Merkel joins select club

Published November 23, 2005

BERLIN: On becoming Germany’s new chancellor on Tuesday, Angela Merkel joined a club of women leaders whose members can still literally be counted on the fingers of one hand.

Along with Helen Clark of New Zealand, Begum Khaleda Zia of Bangladesh, Luisa Diogo of Mozambique and Maria do Carmo Silveira of tiny Sao Tome and Principe, all prime ministers, Merkel is henceforth one of only five women worldwide to head their country’s government.

Even if one throws in the small group of women who are currently serving as elected heads of state, and then adds Ellen Johnson Sirleaf, who is widely expected to be appointed president of Liberia following elections there, the fingers of two hands would still suffice.

The 10 countries which currently have a woman as either prime minister or elected head of state thereby amount to just over one in twenty of the world’s 193 sovereign states.

The list of prime ministers:

BANGLADESH: Begum Khaleda Zia, the widow of a president assassinated in 1981, is serving her second term as prime minister of Bangladesh. Begum Zia, who is 60, served an initial term from 1991 to 1996 and was then re-elected in October 2001.

GERMANY: Angela Merkel, 51, became Germany’s first woman chancellor on Tuesday, at the head of a “grand coalition” bringing together her conservative CDU-CSU alliance and the social democratic SPD of outgoing chancellor Gerhard Schroeder.

Merkel, a trained physicist, is also the first German leader to hail from the former East Germany.

MOZAMBIQUE: Luisa Diogo was appointed the first female prime minister of her southern African country in February 2004. She is 47.

NEW ZEALAND: Helen Clark, 55, became prime minister in December 1999. However she could not claim a first, as she succeeded Jenny Shipley, the first woman to head a New Zealand government.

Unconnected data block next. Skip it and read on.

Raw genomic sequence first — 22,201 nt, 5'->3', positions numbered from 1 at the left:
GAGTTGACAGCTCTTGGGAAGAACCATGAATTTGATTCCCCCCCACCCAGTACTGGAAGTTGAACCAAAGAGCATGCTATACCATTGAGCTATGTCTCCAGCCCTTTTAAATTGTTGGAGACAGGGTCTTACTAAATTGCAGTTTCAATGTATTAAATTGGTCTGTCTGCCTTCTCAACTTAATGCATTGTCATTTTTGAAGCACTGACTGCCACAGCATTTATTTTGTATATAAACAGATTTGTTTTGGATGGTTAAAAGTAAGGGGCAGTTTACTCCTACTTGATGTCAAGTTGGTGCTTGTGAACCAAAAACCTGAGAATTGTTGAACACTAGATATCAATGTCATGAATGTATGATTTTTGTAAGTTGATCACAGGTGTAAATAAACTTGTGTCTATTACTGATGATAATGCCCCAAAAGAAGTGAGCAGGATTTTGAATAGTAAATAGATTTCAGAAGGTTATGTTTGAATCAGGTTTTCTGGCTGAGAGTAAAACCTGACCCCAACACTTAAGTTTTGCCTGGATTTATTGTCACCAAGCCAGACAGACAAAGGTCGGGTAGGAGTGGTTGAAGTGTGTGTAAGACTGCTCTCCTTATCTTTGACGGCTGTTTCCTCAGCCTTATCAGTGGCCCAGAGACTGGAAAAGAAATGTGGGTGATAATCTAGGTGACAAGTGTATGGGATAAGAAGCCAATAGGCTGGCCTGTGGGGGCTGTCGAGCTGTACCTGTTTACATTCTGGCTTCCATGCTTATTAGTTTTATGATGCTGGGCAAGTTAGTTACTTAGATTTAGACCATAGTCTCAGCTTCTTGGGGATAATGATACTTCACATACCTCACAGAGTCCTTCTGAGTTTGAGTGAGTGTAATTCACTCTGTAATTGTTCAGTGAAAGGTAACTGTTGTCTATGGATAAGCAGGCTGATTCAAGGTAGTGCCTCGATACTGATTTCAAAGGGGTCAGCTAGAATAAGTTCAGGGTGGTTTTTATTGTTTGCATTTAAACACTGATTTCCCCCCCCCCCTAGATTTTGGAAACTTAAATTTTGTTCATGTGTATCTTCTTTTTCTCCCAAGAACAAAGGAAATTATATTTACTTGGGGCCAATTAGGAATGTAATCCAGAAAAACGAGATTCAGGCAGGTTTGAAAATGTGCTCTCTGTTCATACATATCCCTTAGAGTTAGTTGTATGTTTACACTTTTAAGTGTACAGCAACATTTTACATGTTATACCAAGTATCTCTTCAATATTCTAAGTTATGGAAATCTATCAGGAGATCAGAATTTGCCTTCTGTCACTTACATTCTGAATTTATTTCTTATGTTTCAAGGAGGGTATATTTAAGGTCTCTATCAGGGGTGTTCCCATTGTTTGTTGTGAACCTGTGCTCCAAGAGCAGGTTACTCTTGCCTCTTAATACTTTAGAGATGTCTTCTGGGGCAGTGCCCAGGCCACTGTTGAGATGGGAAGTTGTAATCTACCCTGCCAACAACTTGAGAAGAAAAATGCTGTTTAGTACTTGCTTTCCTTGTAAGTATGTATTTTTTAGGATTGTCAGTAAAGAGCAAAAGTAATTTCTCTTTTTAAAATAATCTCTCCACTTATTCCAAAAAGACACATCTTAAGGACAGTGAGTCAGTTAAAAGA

SAO TOME AND PRINCIPE: Maria do Carmo Silveira was promoted from being head of her tiny west African country’s central bank to the post of prime minister in June this year. Do Carmo Silveira is the youngest of the women currently serving as heads of government, having been born in 1960.

Present, and likely future, female heads of state:

FINLAND: Tarja Halonen, 61, became the first woman president of Finland in February 2000.

IRELAND: Mary McAleese was elected president of the Irish Republic in October 1997, succeeding another woman head of state, Mary Robinson. McAleese, 54, was re-elected in October last year.

LATVIA: Vaira Vike-Freiberga, 67, was sworn in as president of Latvia in July 1999, thereby becoming the first woman to lead a country in Eastern Europe.

LIBERIA: Ellen Johnson Sirleaf was credited with a clear win in the second round of Liberia’s presidential election on November 8. She is widely expected to be appointed president of her war-shattered country, making her the first woman ever elected to lead an African state.

PHILIPPINES: Gloria Arroyo, 57, has been president of her country since January 2001.

The history of women as heads of modern states is very recent: it was only in 1960 that Sirimavo Bandaranaike became the first to lead a country, Sri Lanka.

One woman who often springs to mind when talk turn to women politicians is Margaret Thatcher, who served as prime minister of Britain from May 1979 to November 1990. She thereby became not only Britain’s first woman premier, but also the longest serving one in the country’s history.—AFP

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